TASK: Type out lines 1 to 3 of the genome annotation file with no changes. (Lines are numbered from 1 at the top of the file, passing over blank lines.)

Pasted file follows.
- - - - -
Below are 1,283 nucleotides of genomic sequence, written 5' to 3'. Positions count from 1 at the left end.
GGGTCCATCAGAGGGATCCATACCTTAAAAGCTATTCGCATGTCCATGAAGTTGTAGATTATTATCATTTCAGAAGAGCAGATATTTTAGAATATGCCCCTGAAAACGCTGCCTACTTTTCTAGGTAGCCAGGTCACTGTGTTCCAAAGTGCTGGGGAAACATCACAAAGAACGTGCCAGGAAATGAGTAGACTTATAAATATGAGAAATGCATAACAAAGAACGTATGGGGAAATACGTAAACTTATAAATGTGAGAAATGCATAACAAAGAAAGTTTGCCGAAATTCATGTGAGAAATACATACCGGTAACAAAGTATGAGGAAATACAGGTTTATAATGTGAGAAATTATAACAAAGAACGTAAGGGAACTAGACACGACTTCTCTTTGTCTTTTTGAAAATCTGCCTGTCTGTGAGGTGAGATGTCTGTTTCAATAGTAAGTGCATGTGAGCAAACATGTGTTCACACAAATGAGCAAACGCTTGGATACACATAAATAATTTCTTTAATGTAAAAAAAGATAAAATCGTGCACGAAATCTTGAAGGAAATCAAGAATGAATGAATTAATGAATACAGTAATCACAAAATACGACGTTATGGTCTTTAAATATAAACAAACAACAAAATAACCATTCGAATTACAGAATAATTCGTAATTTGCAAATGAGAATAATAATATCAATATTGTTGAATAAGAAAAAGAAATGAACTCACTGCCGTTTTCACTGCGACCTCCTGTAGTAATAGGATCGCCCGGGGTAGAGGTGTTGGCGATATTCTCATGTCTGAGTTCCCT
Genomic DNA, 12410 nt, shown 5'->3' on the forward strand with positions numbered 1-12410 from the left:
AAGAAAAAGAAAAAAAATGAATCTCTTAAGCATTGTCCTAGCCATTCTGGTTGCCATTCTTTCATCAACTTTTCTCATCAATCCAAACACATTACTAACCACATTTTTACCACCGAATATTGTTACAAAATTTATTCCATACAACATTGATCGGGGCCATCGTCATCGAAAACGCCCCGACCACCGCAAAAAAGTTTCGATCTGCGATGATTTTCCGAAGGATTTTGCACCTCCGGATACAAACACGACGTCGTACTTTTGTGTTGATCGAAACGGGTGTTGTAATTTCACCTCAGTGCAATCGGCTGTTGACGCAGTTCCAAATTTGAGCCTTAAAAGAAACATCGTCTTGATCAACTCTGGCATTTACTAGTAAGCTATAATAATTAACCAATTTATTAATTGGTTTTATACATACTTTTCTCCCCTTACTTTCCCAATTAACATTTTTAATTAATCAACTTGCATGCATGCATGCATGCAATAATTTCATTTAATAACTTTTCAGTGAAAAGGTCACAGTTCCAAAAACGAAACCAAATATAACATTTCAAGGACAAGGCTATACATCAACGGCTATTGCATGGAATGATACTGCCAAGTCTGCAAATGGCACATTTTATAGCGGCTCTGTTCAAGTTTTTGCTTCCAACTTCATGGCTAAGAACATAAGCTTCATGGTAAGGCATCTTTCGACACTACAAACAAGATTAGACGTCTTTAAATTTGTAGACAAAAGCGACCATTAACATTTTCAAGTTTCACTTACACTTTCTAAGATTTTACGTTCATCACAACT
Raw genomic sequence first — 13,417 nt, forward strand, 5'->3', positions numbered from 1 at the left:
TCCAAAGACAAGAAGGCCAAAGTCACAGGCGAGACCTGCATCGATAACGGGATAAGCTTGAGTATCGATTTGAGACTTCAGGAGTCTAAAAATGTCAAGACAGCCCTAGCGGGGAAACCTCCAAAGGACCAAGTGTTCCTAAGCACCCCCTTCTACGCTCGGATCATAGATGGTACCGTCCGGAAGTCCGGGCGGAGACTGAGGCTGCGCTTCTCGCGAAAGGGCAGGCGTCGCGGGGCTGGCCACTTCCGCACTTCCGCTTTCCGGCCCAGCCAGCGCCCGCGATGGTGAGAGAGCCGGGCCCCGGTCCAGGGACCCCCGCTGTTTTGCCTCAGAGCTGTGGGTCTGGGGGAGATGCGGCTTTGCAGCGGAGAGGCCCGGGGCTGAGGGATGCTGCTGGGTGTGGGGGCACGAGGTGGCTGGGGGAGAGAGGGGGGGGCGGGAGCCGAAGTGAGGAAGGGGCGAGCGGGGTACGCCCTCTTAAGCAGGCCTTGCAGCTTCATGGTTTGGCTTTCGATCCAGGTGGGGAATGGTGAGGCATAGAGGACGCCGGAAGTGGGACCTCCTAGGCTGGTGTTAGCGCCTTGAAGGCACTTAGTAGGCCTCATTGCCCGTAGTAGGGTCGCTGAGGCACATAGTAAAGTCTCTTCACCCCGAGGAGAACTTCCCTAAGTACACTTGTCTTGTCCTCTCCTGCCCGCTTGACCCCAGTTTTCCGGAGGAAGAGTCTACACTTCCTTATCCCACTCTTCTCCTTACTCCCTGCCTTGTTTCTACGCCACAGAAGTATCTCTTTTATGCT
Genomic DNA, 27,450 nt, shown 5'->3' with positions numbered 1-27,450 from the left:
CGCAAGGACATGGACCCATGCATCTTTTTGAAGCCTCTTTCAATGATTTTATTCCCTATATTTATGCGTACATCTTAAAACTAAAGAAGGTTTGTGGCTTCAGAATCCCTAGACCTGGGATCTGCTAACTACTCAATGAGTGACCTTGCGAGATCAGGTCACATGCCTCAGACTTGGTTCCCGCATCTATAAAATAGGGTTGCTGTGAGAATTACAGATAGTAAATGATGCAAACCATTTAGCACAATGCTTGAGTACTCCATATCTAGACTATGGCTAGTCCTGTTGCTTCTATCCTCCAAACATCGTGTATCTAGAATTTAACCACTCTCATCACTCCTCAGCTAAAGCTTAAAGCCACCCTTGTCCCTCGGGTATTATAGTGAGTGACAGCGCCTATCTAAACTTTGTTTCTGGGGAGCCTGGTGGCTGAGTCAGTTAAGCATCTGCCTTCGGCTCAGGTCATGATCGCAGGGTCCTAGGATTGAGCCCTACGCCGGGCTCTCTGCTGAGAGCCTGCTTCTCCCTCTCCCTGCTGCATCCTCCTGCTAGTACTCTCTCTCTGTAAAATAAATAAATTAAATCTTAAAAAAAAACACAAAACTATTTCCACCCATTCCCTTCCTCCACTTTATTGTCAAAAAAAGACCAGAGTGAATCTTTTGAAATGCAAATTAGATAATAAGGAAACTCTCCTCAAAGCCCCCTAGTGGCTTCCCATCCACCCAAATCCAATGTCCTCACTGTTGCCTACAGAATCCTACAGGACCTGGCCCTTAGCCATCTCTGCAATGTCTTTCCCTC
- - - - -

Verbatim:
Below are 1,283 nucleotides of genomic sequence, written 5' to 3'. Positions count from 1 at the left end.
GGGTCCATCAGAGGGATCCATACCTTAAAAGCTATTCGCATGTCCATGAAGTTGTAGATTATTATCATTTCAGAAGAGCAGATATTTTAGAATATGCCCCTGAAAACGCTGCCTACTTTTCTAGGTAGCCAGGTCACTGTGTTCCAAAGTGCTGGGGAAACATCACAAAGAACGTGCCAGGAAATGAGTAGACTTATAAATATGAGAAATGCATAACAAAGAACGTATGGGGAAATACGTAAACTTATAAATGTGAGAAATGCATAACAAAGAAAGTTTGCCGAAATTCATGTGAGAAATACATACCGGTAACAAAGTATGAGGAAATACAGGTTTATAATGTGAGAAATTATAACAAAGAACGTAAGGGAACTAGACACGACTTCTCTTTGTCTTTTTGAAAATCTGCCTGTCTGTGAGGTGAGATGTCTGTTTCAATAGTAAGTGCATGTGAGCAAACATGTGTTCACACAAATGAGCAAACGCTTGGATACACATAAATAATTTCTTTAATGTAAAAAAAGATAAAATCGTGCACGAAATCTTGAAGGAAATCAAGAATGAATGAATTAATGAATACAGTAATCACAAAATACGACGTTATGGTCTTTAAATATAAACAAACAACAAAATAACCATTCGAATTACAGAATAATTCGTAATTTGCAAATGAGAATAATAATATCAATATTGTTGAATAAGAAAAAGAAATGAACTCACTGCCGTTTTCACTGCGACCTCCTGTAGTAATAGGATCGCCCGGGGTAGAGGTGTTGGCGATATTCTCATGTCTGAGTTCCCT
Genomic DNA, 12410 nt, shown 5'->3' on the forward strand with positions numbered 1-12410 from the left: